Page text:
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I'm working on market trends. I have daily prices for 33 assets from different markets. I was wondering if there is a way to cancel the effects of different opening/closing times.

I have been told that a moving average over four days would be enough; I think a weekly moving average should improve many thing. As I observe a 50-day moving average to observe market trends, I don't really see the point in doing this first moving average.

Is there any literature about this topic? Are there simple solutions to cancel the effects of markets desynchronization?

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Time scale transformations olsen.ch/fileadmin/Publications/Working_Papers/… If this fits your needs, Olsen has a few more papers on this topic. – montyhall Apr 2 '13 at 14:52
up vote 7 down vote accepted

Effects of non-contemporaneous trading (i.e. different closing times) for risk management are covered in this article (preprint,link to journal).

The conclusion is that a moving average process in the sense of time-series analysis can handle the resulting cross-autocorrelation. This means that in each time-step you have lagged correlations (e.g. Japan today to US yesterday) but only for lag $1$.

In case you want to use e.g. the Hodrick-Prescott-filter in a Kalman filter setting for fitting a trend, this model approach could improve the picture (I can not tell from experience but as an idea ...). For hints on the HP-filter you can start here.

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What is the advantage of Hodrick-Prescott-filter over kalman filter ? Am I supposed to use filter before or after modelising ? – Were_cat Apr 11 '13 at 13:19
The Kalman filter is a general framework and the HP-filter can be described by means of the Kalman filter (pls. look into my link). Concerning before/after modeling: the filter "is" the model. The filter gives you a model for the trend. – Richard Apr 15 '13 at 8:40
as you decided to take a try with HP filter - it is already implemented in a much better way then usually described in a books, fastest version of HP can be found here quantcode.com/modules/mydownloads/singlefile.php?lid=136 (written in C) and here mql5.com/en/code/143 (written in MQL and also you can see there how this "model" should look like) – Art Jul 13 '14 at 13:16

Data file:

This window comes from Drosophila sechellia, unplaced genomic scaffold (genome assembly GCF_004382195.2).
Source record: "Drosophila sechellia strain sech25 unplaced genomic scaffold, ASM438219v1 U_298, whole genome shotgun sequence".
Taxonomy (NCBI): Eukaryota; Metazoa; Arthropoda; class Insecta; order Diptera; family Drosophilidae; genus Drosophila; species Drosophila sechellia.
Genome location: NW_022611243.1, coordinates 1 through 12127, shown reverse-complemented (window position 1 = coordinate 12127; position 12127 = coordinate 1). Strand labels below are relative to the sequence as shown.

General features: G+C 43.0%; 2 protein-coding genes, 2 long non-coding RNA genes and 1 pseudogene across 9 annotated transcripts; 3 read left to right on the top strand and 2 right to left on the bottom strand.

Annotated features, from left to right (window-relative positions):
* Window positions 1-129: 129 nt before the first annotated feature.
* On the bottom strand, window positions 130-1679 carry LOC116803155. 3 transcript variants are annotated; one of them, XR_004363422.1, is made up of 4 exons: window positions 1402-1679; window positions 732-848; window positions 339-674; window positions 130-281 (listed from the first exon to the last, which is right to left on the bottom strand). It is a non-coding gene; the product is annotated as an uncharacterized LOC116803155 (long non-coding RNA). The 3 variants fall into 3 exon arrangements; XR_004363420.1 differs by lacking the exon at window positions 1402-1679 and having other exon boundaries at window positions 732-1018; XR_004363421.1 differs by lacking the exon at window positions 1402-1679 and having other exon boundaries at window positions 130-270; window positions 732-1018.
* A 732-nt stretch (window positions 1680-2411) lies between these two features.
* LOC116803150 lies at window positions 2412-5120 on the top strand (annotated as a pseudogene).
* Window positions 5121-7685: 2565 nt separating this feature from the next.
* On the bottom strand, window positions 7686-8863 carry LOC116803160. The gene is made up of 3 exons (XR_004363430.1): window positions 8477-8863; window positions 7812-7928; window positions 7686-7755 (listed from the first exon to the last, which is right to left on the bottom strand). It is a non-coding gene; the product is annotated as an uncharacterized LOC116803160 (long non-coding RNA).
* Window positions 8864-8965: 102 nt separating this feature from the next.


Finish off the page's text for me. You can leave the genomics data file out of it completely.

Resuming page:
Another solution is to convert the daily series to weekly. Alternately, if you have to use the daily data, this paper describes how to construct a synchronized return, which you could presumably adjust it into a synchronized hypothetical price.

In general, the issue is one of missing data, which can quickly get you into some advanced techniques (e.g. generating the missing data in a Gibbs sampling approach). The Kalman Filter approach that Richard mentioned also is popular in the literature. In economics, they use Kalman filters to "Nowcast" in order to handle different publication lags, which is similar to some data not being available from some markets. I would take extra care that the results makes sense.

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The approach in the paper that you reference is indeed very interesting and close to our paper. However, they use a $VAR(1)$ mode, in which auto-correlations do not vanish but just decay. We chose a $VMA(1)$ model as there the autocorrelations vanish after one time step. If autocorrelation comes from non-contemporaneous trading then it should vanish after one day. In practice a $VMA(1)$ and a $VAR(1)$ model will give similar results in most applications. – Richard Apr 3 '13 at 8:57
I tend to shy away from moving average models and just increase the number of lags in a autoregressive model, but what you're saying makes sense. – John Apr 3 '13 at 13:38
Just one more and last comment: if you look at the preprint above page 5 formula 1.6 then you see how the regression of returns on lagged returns is represented. This looks at first glance like $VAR(1)$ but when you analyze the residual then this can not be shown to be White Noise, which it should be for $VAR(1)$. – Richard Apr 4 '13 at 7:20
I don't keep my promise, one more comment: you are right, that the calibration of $VAR(1)$ is more intuitive (it cna be done by a regression) than the calibration of $VMA(1)$. Our experiments in this context gave good results for the calibration of $VMA(1)$ too. – Richard Apr 4 '13 at 7:41
I've read about the use of a garch process, what do you thik about it ? – Were_cat Apr 11 '13 at 13:43

If you're asking for the covariance structure, then the simplest asynchronous estimator is that from Hayashi-Yoshida - Corsi-Audrino which avoids any bias from synchronization. There is a wide literature developed on top, from dealing with microstructure noise&autocorrelation to improving efficiency, but the basic form should usually suffice in practice.

VMA&c and filters are surely also feasible, but sometimes overkill, just like classical missing data methods such as expectation maximization.

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